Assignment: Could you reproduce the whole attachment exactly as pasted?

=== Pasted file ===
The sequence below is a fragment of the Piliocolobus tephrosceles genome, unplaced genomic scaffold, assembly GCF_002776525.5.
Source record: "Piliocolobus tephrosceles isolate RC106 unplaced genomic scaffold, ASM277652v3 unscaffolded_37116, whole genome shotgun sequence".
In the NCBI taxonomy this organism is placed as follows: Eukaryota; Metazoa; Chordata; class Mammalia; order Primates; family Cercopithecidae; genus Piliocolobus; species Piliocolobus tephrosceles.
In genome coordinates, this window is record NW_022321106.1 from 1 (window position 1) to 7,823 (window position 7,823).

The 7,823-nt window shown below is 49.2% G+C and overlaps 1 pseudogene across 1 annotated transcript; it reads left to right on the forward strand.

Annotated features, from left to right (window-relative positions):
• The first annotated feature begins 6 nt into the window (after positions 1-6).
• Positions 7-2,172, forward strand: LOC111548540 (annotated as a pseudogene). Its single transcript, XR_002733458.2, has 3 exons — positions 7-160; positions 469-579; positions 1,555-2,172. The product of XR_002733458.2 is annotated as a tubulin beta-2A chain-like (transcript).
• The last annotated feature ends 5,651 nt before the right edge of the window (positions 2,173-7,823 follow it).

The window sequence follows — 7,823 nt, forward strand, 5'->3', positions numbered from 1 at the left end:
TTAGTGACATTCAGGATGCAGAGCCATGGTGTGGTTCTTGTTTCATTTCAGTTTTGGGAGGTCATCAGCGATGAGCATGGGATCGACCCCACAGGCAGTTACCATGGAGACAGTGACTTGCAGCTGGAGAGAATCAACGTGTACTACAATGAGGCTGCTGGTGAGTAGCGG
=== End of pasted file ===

The sequence below is a fragment of the Piliocolobus tephrosceles genome, unplaced genomic scaffold, assembly GCF_002776525.5.
Source record: "Piliocolobus tephrosceles isolate RC106 unplaced genomic scaffold, ASM277652v3 unscaffolded_37116, whole genome shotgun sequence".
In the NCBI taxonomy this organism is placed as follows: Eukaryota; Metazoa; Chordata; class Mammalia; order Primates; family Cercopithecidae; genus Piliocolobus; species Piliocolobus tephrosceles.
In genome coordinates, this window is record NW_022321106.1 from 1 (window position 1) to 7,823 (window position 7,823).

The 7,823-nt window shown below is 49.2% G+C and overlaps 1 pseudogene across 1 annotated transcript; it reads left to right on the forward strand.

Annotated features, from left to right (window-relative positions):
• The first annotated feature begins 6 nt into the window (after positions 1-6).
• Positions 7-2,172, forward strand: LOC111548540 (annotated as a pseudogene). Its single transcript, XR_002733458.2, has 3 exons — positions 7-160; positions 469-579; positions 1,555-2,172. The product of XR_002733458.2 is annotated as a tubulin beta-2A chain-like (transcript).
• The last annotated feature ends 5,651 nt before the right edge of the window (positions 2,173-7,823 follow it).

The window sequence follows — 7,823 nt, forward strand, 5'->3', positions numbered from 1 at the left end:
TTAGTGACATTCAGGATGCAGAGCCATGGTGTGGTTCTTGTTTCATTTCAGTTTTGGGAGGTCATCAGCGATGAGCATGGGATCGACCCCACAGGCAGTTACCATGGAGACAGTGACTTGCAGCTGGAGAGAATCAACGTGTACTACAATGAGGCTGCTGGTGAGTAGCGG